Friday, March 7, 2008

Flot 0.4 released!

New version of Flot is out. See the changes.

The date/time support has finalled arrived and there's support for coloring background areas. For instance, you might use this to plot the visitors to the Flot homepage. There's also support for segmented lines. Plus a long list of bug fixes and tweaks.

For the next release, I'll probably be focusing on adding more interactive features. There are some patches floating on the mailing list I need to take a look at.

I also think it would be a good idea with a hand-holding tutorial that for people who are not accustomed to Javascript plotting. I have something in the works, more about that later.

Favourite Linux bug of all times

Here's the story about my favourite Linux bug: the thrashing hell syndrome.

To reproduce it you need to have swap activated and a run-away process. Traditionally, for the latter Netscape Navigator was great, in these days it might happen with Firefox with Flash or Monodevelop. Or if you're developing something and accidentally make an eternal loop that allocates memory.

What will happen is that the system quickly slows down. You'll have some seconds to react to kill the process. If you're too slow, the graphical interface locks up and you're toast while the machine enters thrashing hell. You can usually get to a terminal and even enter username and password, but it locks up again before the shell is running. Probably because you can't spawn a new process when in thrashing hell.

The condition will last for anywhere between a couple of minutes and more than half an hour. Unless you power off the machine, there's nothing you can do. At all. Other than to stare at a frozen screen while the machine entertains itself.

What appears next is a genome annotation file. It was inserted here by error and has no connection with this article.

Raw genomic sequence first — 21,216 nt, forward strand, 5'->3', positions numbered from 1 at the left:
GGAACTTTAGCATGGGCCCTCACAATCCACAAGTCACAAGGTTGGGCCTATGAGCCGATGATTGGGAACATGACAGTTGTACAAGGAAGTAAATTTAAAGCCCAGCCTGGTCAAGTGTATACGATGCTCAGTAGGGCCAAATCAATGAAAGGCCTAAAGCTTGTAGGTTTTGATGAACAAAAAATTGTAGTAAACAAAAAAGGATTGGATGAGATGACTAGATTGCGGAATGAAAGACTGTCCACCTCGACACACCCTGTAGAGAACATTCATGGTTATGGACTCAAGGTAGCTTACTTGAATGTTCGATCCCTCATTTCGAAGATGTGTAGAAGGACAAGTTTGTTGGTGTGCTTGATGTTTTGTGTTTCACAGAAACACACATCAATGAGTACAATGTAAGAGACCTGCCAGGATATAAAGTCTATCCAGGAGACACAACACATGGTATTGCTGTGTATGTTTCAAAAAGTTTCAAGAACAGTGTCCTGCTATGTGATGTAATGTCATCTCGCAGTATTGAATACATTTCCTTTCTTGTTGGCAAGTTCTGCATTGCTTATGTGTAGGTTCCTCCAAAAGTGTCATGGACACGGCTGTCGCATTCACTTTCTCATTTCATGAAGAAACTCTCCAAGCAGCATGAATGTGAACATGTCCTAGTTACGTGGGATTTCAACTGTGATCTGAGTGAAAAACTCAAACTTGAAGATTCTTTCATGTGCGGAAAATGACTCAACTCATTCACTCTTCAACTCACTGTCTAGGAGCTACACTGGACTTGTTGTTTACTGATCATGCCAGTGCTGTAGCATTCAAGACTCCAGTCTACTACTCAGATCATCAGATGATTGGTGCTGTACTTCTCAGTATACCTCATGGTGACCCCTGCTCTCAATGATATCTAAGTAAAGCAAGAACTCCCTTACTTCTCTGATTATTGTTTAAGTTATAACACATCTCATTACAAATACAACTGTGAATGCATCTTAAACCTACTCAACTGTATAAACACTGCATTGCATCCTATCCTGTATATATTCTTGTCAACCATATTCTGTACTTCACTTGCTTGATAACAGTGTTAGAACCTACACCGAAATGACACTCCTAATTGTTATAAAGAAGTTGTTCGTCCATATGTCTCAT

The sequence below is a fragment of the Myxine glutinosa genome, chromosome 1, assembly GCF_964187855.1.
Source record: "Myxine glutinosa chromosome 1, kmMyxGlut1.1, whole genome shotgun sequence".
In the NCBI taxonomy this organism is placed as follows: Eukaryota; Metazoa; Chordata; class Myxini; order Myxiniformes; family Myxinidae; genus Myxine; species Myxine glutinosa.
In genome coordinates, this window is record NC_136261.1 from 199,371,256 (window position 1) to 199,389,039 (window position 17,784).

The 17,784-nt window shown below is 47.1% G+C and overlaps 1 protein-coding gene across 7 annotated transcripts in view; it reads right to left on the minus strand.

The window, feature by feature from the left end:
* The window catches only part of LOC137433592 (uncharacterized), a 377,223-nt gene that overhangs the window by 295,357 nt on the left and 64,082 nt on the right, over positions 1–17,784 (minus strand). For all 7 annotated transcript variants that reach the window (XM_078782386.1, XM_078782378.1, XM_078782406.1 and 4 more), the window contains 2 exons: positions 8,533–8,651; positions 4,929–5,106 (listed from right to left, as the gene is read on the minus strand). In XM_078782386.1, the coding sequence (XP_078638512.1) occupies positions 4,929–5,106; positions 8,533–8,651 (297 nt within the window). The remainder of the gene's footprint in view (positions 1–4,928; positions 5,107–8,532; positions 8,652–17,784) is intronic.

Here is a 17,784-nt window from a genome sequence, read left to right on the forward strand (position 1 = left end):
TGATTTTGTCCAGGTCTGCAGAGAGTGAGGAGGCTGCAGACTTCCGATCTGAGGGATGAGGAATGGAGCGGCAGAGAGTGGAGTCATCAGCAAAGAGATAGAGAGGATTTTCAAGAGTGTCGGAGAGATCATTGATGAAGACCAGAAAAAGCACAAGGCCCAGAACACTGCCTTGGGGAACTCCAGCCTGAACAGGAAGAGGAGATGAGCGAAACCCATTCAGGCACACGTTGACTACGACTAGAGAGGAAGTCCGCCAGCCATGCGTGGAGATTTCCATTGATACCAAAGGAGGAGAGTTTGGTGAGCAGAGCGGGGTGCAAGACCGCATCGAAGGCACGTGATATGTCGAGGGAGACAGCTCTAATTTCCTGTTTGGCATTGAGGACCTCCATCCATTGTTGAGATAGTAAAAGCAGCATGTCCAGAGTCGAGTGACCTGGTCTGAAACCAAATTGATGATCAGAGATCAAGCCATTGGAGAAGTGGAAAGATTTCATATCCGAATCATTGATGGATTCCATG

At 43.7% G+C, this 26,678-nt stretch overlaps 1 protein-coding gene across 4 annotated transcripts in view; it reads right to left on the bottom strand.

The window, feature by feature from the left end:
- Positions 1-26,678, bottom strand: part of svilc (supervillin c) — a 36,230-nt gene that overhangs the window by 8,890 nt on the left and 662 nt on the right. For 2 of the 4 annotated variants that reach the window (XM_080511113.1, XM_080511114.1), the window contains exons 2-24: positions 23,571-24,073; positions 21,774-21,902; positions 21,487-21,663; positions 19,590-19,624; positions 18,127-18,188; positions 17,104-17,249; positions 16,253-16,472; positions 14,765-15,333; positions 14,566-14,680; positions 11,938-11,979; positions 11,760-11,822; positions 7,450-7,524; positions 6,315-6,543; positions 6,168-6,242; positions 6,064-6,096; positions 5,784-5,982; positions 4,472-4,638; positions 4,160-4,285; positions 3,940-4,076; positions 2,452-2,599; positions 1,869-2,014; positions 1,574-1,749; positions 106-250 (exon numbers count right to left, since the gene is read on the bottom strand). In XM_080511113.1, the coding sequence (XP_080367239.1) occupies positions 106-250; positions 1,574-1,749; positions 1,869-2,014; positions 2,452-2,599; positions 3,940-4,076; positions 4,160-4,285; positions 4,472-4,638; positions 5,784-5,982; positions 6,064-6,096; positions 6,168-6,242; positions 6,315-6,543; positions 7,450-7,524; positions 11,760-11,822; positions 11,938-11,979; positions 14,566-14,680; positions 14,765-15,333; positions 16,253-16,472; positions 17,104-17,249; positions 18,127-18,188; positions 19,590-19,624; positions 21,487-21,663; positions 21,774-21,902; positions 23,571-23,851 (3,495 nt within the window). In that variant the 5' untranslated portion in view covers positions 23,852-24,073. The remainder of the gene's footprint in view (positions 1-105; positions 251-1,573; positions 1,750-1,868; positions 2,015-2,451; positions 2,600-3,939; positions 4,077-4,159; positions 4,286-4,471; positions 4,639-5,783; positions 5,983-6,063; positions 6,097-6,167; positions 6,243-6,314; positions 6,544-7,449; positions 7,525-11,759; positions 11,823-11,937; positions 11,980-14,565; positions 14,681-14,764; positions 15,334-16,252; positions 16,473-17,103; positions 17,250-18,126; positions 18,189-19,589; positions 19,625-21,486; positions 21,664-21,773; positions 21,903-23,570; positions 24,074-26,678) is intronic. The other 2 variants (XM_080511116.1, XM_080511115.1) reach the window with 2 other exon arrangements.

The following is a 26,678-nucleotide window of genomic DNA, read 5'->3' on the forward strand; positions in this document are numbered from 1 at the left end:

At some point an out-of-memory killer was introduced in an attempt, I believe, to mitigate this problem. Its job was to kill a process to free up memory in memory-tight situations. Here's a hilarious analogy by Andries Brouwer. I suspect Netscape was the main cause, although I might be wrong, I've never been close to kernel development anyway.

Anyway, that was long time ago.

Fast forward to the introduction of Ubuntu, the really easy-to-use GNU/Linux. I should warn you that I'm going to do some bashing of Ubuntu now, which is not really fair since Ubuntu is pretty cool.

When I first got into thrashing hell on a Ubuntu system, I didn't believe it had happened. I thought the OOM killer should have saved me, but apparently not. Probably it'll only kick in when all of the swap is used. But hey, Ubuntu is for the masses, right? The system should have protected me. That's what I naively thought.

So I filed a Ubuntu bug report on the kernel. I hoped that a couple of the knowledgeable people who are working on Ubuntu would fix this old problem in a snap.

Which didn't happen. The bug wasn't accepted. As far as I can tell because the guy in the other end thought the process limiting support in the kernel is advanced enough to take care of the problem. I wasn't sure whether he was right. But I filed a new bug report with the hope that someone else would see the vision.

That's over two years ago. So far no progress. Which is not what I'd hoped, because it really puts the system in a bad light. If this happened to an average user, that person would instantly conclude that Ubuntu/Linux just crashed.

But it's sort of fine, because it's open source etc. etc. and the people in the other end are free to spend their time as they like.

Then today there was an update. Cool! I thought. Until I found out that it's just a drone reply. Even a particularly annoying one, apparently it's not good enough to report a bug on the latest release since the problem might theoretically be fixed in the next alpha. The bug has already been auto-closed once because if noone's interested then the report must be invalid.

So noone wants to listen. That makes me think this will continue to be my favourite Linux bug for many more years to come.

PS: My favourite recent Windows bug is probably the one where Windows interprets all mouse clicks as right-button clicks.